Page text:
Loose impediments in a hazard- Barry Rhodes Rules School
As a player approaches their ball lying in a bunker they accidentally kick a pine cone into the bunker. May they remove the pine cone, which was not there when their ball came to rest?
A player accidentally kicks a pine cone into a bunker causing their ball that is lying in the bunker to move. What is the ruling?
No, the pine cone is a loose impediment, which may not be removed when it lies in the same bunker as the player's ball. Decision 13-4/14.
The player incurs a penalty of one stroke for causing their ball to move and the ball must be replaced. Rule 18-2a(i).
A player has taken their shoes and socks off so that they can play their ball, which is lying in shallow water in a lateral water hazard.
a) Are they penalised if they touch reeds that are growing close to their ball on a practice swing?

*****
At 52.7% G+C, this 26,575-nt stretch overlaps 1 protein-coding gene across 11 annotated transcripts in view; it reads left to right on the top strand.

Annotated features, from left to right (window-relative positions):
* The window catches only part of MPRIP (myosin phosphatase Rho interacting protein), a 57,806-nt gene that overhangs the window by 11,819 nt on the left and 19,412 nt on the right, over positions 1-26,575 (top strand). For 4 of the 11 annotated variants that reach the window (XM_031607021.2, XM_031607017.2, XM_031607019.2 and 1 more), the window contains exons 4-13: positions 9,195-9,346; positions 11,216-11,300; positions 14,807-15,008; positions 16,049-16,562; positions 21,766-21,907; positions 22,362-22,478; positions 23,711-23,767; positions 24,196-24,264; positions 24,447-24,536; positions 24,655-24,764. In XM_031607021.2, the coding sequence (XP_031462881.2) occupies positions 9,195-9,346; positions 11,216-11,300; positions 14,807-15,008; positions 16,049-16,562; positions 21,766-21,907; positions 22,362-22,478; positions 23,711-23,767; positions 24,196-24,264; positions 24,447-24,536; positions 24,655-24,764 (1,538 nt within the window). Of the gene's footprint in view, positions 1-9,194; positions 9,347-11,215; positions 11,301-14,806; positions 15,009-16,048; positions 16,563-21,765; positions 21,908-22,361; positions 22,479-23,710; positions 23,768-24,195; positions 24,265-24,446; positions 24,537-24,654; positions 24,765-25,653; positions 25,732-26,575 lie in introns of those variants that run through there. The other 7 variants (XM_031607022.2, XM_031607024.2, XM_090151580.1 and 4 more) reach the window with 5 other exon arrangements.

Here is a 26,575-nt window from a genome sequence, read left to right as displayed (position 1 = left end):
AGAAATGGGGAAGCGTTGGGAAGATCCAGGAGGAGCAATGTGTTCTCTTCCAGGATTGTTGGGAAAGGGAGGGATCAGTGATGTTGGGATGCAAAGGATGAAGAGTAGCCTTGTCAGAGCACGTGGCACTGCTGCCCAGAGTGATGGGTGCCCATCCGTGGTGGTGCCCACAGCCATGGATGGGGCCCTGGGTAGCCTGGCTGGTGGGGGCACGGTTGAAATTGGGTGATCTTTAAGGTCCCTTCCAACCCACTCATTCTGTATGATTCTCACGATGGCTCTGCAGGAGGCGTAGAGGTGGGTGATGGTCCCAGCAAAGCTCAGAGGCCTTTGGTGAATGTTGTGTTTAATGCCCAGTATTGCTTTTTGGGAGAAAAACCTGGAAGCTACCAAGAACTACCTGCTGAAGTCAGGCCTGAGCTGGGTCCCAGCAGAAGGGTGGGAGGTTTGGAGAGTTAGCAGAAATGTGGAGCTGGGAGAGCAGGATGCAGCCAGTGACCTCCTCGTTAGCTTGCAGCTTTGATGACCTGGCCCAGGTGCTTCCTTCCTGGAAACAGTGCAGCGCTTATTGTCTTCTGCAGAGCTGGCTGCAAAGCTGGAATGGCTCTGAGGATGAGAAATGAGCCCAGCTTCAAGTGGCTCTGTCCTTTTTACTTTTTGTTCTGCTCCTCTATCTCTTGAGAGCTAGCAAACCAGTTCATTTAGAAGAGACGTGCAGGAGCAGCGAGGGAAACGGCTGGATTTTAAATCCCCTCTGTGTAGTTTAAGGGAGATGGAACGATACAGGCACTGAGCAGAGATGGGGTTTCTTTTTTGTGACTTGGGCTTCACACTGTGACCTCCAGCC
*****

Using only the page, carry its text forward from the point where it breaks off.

b) Are they penalised if they touch reeds that are growing close to their ball on the backswing of their stroke?
c) Are they penalised if they touch dead reeds that are floating close to their ball on the backswing of their stroke?
a) No, providing they do not improve their area of intended stance or swing. Decision 13-4/4.
b) No, providing they do not improve their area of intended stance or swing. Note to Rule 13-4.
c) Yes. A player incurs a penalty of two strokes in stroke play, or loss of hole in match play, for touching a loose impediment that is lying in the hazard. Rule 13-4c.
Note to Rule 13-4. Ball in Hazard; Prohibited Actions:
Note: At any time, including at address or in the backward movement for the stroke, the player may touch, with a club or otherwise, any obstruction, any construction declared by the Committee to be an integral part of the course or any grass, bush, tree or other growing thing.